Social media is full of advice. You can find social media hacks on everything from organizing your kitchen to training your pets as well as health hacks and exercise tips.
But are all these social media hacks really things you should be following? In some cases, especially when it comes to your health, the answer is most certainly no.
Read on for the TikTok health hacks we want you to avoid, as well as some that aren’t so bad.
Bad TikTok Advice: Taping Your Mouth Shut While You Sleep
Mouth taping is a recent trend that’s made the rounds on TikTok, and it’s meant to help you stop snoring. Mouth taping, as the name implies, involves putting facial tape over your mouth while you sleep, forcing you to breathe through your nose.
While breathing through your nose is healthier than breathing through your mouth, there’s little evidence to suggest that mouth taping facilitates that. Not to mention, taping your mouth only blocks one of your airways which is never a wise move.
When you see this trending on TikTok, it’s more likely that the original poster is selling mouth tape.
Bad TikTok Advice: What I Eat In a Day
What I Eat In a Day videos are popular social media trends, even before Gwyneth Paltrow’s bone broth and intermittent fasting routine went viral.
In a What I Eat In a Day video, the original poster shares all the food and drink they eat in a day and at what time. It might seem harmless, but it’s important to remember that everyone is different and these videos can do more harm than good.
These videos can encourage disordered eating in vulnerable viewers as well as encouraging unhealthy comparisons between yourself and the poster you know nothing about.
Getting recipe tips from TikTok is no problem, but basing your diet off a complete stranger’s eating habits? No way.
Bad TikTok Advice: Adding Chlorophyll to Your Water
Chlorophyll is the pigment that plays a part in photosynthesis and gives plants their color. If you’re following TikTok, you might have seen videos claiming that adding a few drops of liquid chlorophyll to your water may help you lose weight and even prevent cancer.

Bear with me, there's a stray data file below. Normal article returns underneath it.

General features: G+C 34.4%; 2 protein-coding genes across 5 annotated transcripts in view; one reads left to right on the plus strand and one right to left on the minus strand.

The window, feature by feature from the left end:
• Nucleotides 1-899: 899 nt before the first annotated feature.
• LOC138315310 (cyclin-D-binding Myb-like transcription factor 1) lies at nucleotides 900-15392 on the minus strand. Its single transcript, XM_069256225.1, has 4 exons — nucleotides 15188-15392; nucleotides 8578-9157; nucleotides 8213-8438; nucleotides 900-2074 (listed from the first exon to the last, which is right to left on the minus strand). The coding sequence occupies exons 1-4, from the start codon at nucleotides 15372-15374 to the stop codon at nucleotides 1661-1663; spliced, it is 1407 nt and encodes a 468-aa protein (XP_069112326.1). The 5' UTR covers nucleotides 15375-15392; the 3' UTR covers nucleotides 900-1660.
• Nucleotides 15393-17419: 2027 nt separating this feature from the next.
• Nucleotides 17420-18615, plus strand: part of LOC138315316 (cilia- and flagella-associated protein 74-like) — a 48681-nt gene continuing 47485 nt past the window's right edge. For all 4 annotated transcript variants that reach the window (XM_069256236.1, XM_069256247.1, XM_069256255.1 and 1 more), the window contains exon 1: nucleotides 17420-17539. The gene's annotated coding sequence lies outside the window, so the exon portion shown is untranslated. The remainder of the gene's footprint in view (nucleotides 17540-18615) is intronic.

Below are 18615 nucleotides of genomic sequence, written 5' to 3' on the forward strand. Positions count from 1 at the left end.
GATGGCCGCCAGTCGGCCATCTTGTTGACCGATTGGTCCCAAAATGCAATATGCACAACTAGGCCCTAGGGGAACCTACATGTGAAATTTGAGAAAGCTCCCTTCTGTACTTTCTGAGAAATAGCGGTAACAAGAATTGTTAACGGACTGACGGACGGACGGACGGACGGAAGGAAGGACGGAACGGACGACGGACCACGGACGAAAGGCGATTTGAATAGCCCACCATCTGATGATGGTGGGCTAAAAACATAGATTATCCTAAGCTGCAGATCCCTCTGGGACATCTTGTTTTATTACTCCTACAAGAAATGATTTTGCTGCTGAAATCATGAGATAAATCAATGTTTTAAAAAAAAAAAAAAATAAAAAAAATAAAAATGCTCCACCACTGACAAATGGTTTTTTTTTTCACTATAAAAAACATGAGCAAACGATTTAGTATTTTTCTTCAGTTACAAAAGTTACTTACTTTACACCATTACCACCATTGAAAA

There is no scientific evidence to support these claims at all however. Some doctors say if it’s used in moderation it won’t really hurt you, but it’s not doing any good either.
Bad TikTok Advice: Using Garlic Cloves To Relieve Congestion
Stuffed up sinuses are a major pain that no one likes dealing with, and that’s why some TikTok influencers would tell you to put garlic cloves in your nostrils for 15 or so minutes to relieve the congestion.
This one is a big no.
Even though the video ends with plenty of snot coming out of the original poster’s nostrils, it’s more because the cloves have completely blocked up the sinuses for a period of time and have irritated them, blocking the mucus that is there and building up more mucus on top of it.
Sticking a foreign object in your nostrils is never the right thing to do.
Bad TikTok Advice: Dry Scooping Protein Powder
The instructions on a jar of protein powder say to mix a scoop with a glass of water, but some TikTok hacks would have you take the dry powder all by itself before a workout instead.
Pre-workout protein powder is packed with caffeine, stimulants, vitamins, and nutrients which are all designed to give you energy for your workout. Mixing it with water helps you digest everything better and helps your body absorb all that good stuff.
Dry scooping however gives you a big jolt of stimulants all at once and can make your heart rate and blood pressure spike. Not to mention that awful chalky taste.
Mixing your pre-workout powder with a glass of water about 30 minutes before a workout is the better, safer option.
TikTok Does Have Some Useful Health Hacks
While there are plenty of wild, TikTok health hacks you don’t want to listen to, there are a handful of not-so-bad ones as well.
Nature’s cereal for one is eating a bowl of mixed berries with coconut water instead of a traditional cereal, and there’s no harm there.
On the exercise front, the 12-3-30 trend has its benefits. Hop on a treadmill, set the incline to 12% and walk at three mph for 30 minutes. Simple, low impact, and a great cardiovascular boost.
And when it comes to improving your gut health, mixing a tablespoon or two of apple cider vinegar with water or adding some bone broth to your diet (not basing your diet around it), can give a boost to your gut.
Bottom Line Is, Don’t Base Your Health Habits on Social Media Trends
TikTok and all of social media are full of fun, entertaining, and even helpful videos. Shopping and organizing hacks, reading lists, and even new recipes are all great things to get from social media. Not to mention cute animal videos.
But when it comes to your health, follow these trends with an air of caution. If ever a TikTok health hack catches your eye, talk with your doctor before you try it at home.
Social media has made learning more accessible to just about the entire global population, but it’s always important to check the facts first.
At the CMC Foundation, we believe that the more health education the general population has, the better off we all are. That’s why we provide advanced education and practical training to medical students as well as overall health education for the general public.
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